👋 Good morning! Let's sports.
Today's word count: 1,822 words (7 minutes).
At the more than 1,100 schools across all three NCAA divisions, roughly $18.1 billion was spent on athletics in 2018.
By the numbers:
Between the lines: Schools are not required to disclose how much of their tuition revenue goes towards athletics (see above: student fees), leaving students in the dark about how much they're being charged and where that money is going.
The big picture: Universities have long argued that investing in athletics pays off in the long run because successful teams help raise the school's national profile, boost the number of applications and lure major donors.
The last word:
"At some point, the students have to start asking, 'Why am I paying $1,000 to support this football team when I have no interest in going?'"— Allen Sanderson, University of Chicago economics professor
📊 Where you stand: According to yesterday's reader poll, 75% of you do not think tuition paid by non-athletes at D-I schools should be used to underwrite sports costs. (Yet, as we see above, that's exactly what happens at four out of five public schools.)
Illustration: Aïda Amer/Axios
When Neymar left Barcelona in 2017 and signed a record-breaking deal with Paris Saint-Germain, he did so because he wanted to step out of Lionel Messi's shadow and, ultimately, be recognized as the best player in the world.
Which brings us to today...
Neymar can rewrite his legacy by leading PSG to a Champions League title this season, but with his team trailing Borussia Dortmund after losing the first leg of their round of 16 matchup, 2-1, he'll need to be at his best tonight in Paris.
My take: There's something deeply sad yet oddly intriguing about a generational talent, with so much on the line, playing in an empty stadium devoid of fans.
The bottom line: From a media perspective, sports are about narratives — every athlete's career tells a story. From a fandom perspective, sports are about the communal experience of going to a game — of sitting in the stands, high-fiving strangers and getting swept up in the excitement.
📺 Today's slate:
ICYMI ... Red Bull Leipzig beat Tottenham 4-0 on aggregate and Atalanta beat Valencia 8-4 on aggregate, as both clubs advanced to the quarterfinals.
A Harvard student carrying moving boxes. Photo: Jessica Rinaldi/The Boston Globe via Getty Images
The Ivy League canceled its men's and women's basketball tournaments scheduled for this weekend, citing concerns over the coronavirus.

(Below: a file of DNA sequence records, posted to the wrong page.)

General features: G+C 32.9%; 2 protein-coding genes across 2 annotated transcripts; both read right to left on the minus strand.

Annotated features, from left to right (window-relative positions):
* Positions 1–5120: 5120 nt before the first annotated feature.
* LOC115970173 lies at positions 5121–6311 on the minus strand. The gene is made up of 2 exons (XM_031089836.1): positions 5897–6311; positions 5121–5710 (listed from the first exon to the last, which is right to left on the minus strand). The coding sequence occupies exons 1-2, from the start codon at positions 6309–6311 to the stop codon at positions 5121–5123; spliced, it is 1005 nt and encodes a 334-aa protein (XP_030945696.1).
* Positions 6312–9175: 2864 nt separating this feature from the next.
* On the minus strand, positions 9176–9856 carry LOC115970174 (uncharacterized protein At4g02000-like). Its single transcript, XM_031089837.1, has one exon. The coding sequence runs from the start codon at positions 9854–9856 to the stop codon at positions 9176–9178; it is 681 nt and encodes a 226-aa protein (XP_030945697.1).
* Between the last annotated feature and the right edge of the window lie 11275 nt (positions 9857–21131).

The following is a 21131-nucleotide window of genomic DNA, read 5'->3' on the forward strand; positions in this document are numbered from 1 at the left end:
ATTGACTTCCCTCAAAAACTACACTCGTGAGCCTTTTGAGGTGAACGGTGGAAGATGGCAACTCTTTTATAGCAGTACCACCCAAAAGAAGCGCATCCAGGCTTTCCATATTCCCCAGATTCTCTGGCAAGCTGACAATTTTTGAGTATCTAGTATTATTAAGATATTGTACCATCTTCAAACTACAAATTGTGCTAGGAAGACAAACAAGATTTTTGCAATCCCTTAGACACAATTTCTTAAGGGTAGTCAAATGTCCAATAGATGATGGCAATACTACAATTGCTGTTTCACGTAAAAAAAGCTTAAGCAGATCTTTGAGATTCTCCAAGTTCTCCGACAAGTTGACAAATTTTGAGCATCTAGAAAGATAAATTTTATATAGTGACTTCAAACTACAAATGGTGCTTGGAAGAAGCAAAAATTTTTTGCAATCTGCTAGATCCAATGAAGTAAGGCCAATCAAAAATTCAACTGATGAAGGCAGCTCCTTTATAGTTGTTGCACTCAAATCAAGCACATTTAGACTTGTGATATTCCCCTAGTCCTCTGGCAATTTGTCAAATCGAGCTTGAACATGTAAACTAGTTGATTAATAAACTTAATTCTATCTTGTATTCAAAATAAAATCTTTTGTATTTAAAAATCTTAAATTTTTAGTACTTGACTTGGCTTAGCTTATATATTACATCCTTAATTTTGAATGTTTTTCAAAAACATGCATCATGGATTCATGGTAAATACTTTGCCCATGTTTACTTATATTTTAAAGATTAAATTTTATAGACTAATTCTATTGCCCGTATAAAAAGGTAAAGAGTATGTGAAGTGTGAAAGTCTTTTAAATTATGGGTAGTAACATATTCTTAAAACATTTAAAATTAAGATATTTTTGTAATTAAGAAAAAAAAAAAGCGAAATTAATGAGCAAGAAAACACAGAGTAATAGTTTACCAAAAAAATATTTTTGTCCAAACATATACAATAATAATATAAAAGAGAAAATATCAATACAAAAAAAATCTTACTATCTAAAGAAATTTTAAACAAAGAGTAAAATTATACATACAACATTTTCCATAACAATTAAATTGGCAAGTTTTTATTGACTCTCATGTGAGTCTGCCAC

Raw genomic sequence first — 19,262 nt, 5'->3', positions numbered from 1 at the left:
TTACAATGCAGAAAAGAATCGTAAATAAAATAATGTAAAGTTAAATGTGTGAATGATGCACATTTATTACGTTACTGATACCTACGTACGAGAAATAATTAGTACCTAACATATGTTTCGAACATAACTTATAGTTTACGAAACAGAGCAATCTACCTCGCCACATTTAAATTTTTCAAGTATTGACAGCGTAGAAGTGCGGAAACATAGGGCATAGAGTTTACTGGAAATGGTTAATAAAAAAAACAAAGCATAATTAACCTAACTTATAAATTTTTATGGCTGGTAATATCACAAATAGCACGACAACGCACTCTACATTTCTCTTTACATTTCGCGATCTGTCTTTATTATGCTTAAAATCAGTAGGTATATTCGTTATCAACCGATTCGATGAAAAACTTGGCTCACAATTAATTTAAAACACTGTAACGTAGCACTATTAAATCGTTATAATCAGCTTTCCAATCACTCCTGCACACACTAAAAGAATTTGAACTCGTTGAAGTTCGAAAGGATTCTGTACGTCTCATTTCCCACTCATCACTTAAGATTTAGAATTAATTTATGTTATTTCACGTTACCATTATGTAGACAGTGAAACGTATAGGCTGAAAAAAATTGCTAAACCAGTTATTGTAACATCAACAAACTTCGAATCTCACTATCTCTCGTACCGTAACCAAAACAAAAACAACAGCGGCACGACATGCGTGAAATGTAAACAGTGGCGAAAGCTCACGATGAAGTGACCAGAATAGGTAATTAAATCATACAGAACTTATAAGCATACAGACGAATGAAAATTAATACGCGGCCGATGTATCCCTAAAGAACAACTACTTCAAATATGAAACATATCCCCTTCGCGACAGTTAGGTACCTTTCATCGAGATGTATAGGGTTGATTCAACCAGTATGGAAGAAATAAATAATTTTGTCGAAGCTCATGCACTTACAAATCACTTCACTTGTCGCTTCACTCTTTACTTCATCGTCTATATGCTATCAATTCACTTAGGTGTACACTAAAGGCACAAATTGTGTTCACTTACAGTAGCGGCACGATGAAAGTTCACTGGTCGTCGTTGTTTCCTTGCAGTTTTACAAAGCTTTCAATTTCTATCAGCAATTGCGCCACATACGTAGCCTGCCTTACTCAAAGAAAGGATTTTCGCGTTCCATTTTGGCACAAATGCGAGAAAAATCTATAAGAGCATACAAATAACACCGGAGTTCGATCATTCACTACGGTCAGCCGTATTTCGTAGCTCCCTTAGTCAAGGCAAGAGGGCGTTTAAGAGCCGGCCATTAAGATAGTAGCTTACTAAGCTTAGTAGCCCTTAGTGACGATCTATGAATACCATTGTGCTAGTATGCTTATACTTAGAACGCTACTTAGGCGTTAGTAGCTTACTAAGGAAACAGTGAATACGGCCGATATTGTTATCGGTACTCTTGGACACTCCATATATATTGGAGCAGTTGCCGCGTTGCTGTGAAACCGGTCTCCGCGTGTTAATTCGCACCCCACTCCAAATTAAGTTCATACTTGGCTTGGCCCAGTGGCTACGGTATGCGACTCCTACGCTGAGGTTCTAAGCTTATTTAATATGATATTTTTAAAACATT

What they're saying:
Go deeper: What happens when Harvard closes (Axios)
Photo: Frank Jansky/Icon Sportswire via Getty Images
Browns center J.C. Tretter was elected NFL Players Association president during union meetings yesterday, beating out Buccaneers linebacker Sam Acho and Giants safety Michael Thomas.
What to watch: The election comes at a turbulent time for the NFLPA, which has plunged into a state of disarray in recent weeks thanks to the public disagreement over the proposed CBA, which includes a 17-game schedule starting in 2021 at the earliest.
With surfing coming to the Olympics in 2020, and the Olympics heading to Paris in 2024, organizers had to look elsewhere to hold the surfing competition.
Photos from the 2019 Tahiti Pro...
Photo: Mark Brown/Getty Images
128 years ago today, the first public basketball game was played between the students and faculty of Springfield (Mass.) College where the sports' inventor, Dr. James Naismith, taught at the time.
The vault: A newspaper clipping from the following day
Rob Gronkowski is reportedly "deep in talks with WWE" and close to finalizing a deal with the pro wrestling promotion, though its unclear how he would be used.
Hofstra's men's basketball team beat Northeastern in the Colonial Athletic title game last night, earning an NCAA tournament berth for the first time since 2001.
Answer at the bottom.
✍️ How the coronavirus could change American sportswriting forever (Bryan Curtis, The Ringer)
"The ability to report inside a locker room is nothing short of a miracle of American sportswriting. ... Sportswriters realize the precariousness of the arrangement. That's why they're scared shitless that the coronavirus will be the means by which it's taken away forever."
⚽️ How Britain's best soccer players survived a first World War prison camp (Paul Brown, Medium)
"In 1914 ... several of Britain's most famous soccer players were imprisoned in a brutal internment camp near Berlin. [There] the prisoners found purpose and salvation through the Ruhleben Football Association, which organized soccer matches that were played and watched by thousands."
⚾️ Two hours with Scott Boras: Baseball's No. 1 agent (Teddy Greenstein, Chicago Tribune)
"Boras, 67, is uniquely suited for his job, a line-drive hitter who reached Double A and earned both a law degree and a doctorate in pharmacy. To fit in with his minor-league teammates during long bus rides, he would cover the shell of his textbooks with a nudie mag."
Kendall "Naismith's mustache" Baker
Trivia answer: Current Villanova head coach Jay Wright